RTW laws have varying impacts on worker wages depending on occupation. On average, RTW legislation has statistically reduced the hourly wages of:

  • Construction and extraction workers by 5.9 percent. • Workers in service occupations, including police officers and firefighters, by 3.1 percent.
  • Workers in office and administrative support roles by 2.7 percent.
  • Employees in retail and business sales by 2.4 percent.
  • Professional, educational, and health workers by 1.9 percent.
  • Modest gains for production workers of x percent were found but likely the result of increase unionization due to auto bailout

Similarly, the adverse impact of RTW on hourly wages has been largest for workers with levels of educational attainment that typically provide pathways into the middle class in the Midwest:

  • RTW has lowered the wages of low-skilled workers with high school degrees or less by 0.4 percent;
  • RTW has decreased the wages of workers with bachelor’s degrees, with associate’s degrees, and with some college experience by between 3.1 percent and 3.3 percent;
  • RTW has had no effect on the wages of workers with Master’s degrees or with professional or doctorate degrees.

Based on data over recent years, RTW has had particularly negative consequences for many middle-class workers in Indiana, Michigan, and Wisconsin. These include working-class Americans in construction, protective services, office support jobs, and those with two- and four-year college degrees.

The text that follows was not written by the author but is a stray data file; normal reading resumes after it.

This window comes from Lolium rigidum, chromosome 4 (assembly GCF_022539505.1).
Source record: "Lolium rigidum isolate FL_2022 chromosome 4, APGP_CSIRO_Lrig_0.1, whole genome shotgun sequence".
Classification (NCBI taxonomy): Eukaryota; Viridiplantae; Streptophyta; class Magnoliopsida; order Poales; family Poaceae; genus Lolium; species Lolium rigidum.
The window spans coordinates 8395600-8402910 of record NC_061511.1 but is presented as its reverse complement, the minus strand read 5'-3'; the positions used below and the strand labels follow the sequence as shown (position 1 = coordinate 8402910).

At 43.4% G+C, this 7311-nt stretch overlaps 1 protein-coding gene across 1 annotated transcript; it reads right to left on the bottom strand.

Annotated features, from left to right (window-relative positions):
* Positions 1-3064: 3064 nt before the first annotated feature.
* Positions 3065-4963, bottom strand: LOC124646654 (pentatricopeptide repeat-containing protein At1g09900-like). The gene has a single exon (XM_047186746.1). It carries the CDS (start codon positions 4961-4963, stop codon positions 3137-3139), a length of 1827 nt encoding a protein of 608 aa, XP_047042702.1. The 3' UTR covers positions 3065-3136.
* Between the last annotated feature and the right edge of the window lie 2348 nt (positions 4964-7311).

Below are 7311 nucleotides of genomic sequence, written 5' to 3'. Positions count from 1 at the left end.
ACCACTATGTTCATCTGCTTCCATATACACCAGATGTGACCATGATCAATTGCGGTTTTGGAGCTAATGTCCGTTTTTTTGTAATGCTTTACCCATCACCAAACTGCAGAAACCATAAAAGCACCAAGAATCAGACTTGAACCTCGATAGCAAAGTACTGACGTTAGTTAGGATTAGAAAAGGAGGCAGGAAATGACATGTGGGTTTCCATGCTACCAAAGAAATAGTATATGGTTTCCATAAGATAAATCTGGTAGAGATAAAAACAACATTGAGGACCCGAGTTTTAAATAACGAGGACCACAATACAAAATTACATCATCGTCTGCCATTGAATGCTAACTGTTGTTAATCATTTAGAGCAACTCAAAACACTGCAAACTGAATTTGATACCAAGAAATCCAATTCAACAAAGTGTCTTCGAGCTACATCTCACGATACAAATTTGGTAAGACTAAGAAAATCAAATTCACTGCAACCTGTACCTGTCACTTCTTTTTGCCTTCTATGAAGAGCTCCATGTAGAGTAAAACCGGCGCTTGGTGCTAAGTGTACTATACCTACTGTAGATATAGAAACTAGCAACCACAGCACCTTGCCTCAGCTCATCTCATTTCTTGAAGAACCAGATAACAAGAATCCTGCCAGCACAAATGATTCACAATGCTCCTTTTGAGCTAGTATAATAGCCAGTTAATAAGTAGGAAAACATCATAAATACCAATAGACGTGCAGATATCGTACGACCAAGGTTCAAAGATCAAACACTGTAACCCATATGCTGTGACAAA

Lawmakers in other states that are debating the merits of passing “right-to-work” laws should consider these research findings. Between 2010 and 2016, the enactment of “right-to-work” legislation reduced unionization and resulted in lower hourly earnings on average in states across the Midwest. Ultimately, “right to-work” laws have had negative consequences for many workers in Indiana, Michigan, and Wisconsin.

Analysis from the Illinois Economic Policy Institute. For further reading:

The Impact of “Right-to-Work” Laws on Labor Market Outcomes in Three Midwest States: Evidence from Indiana, Michigan, and Wisconsin (2010-2016)

The Economic Effects of Adopting a Right-to-Work Law: Implications for Illinois

The Impact of Local “Right-to-Work” Zones: Predicting Outcomes for Workers, the Economy, and Tax Revenues in Illinois

Free-Rider States: How Low-Wage Employment in “Right-to-Work” States Is Subsidized by the Economic Benefits of Collective Bargaining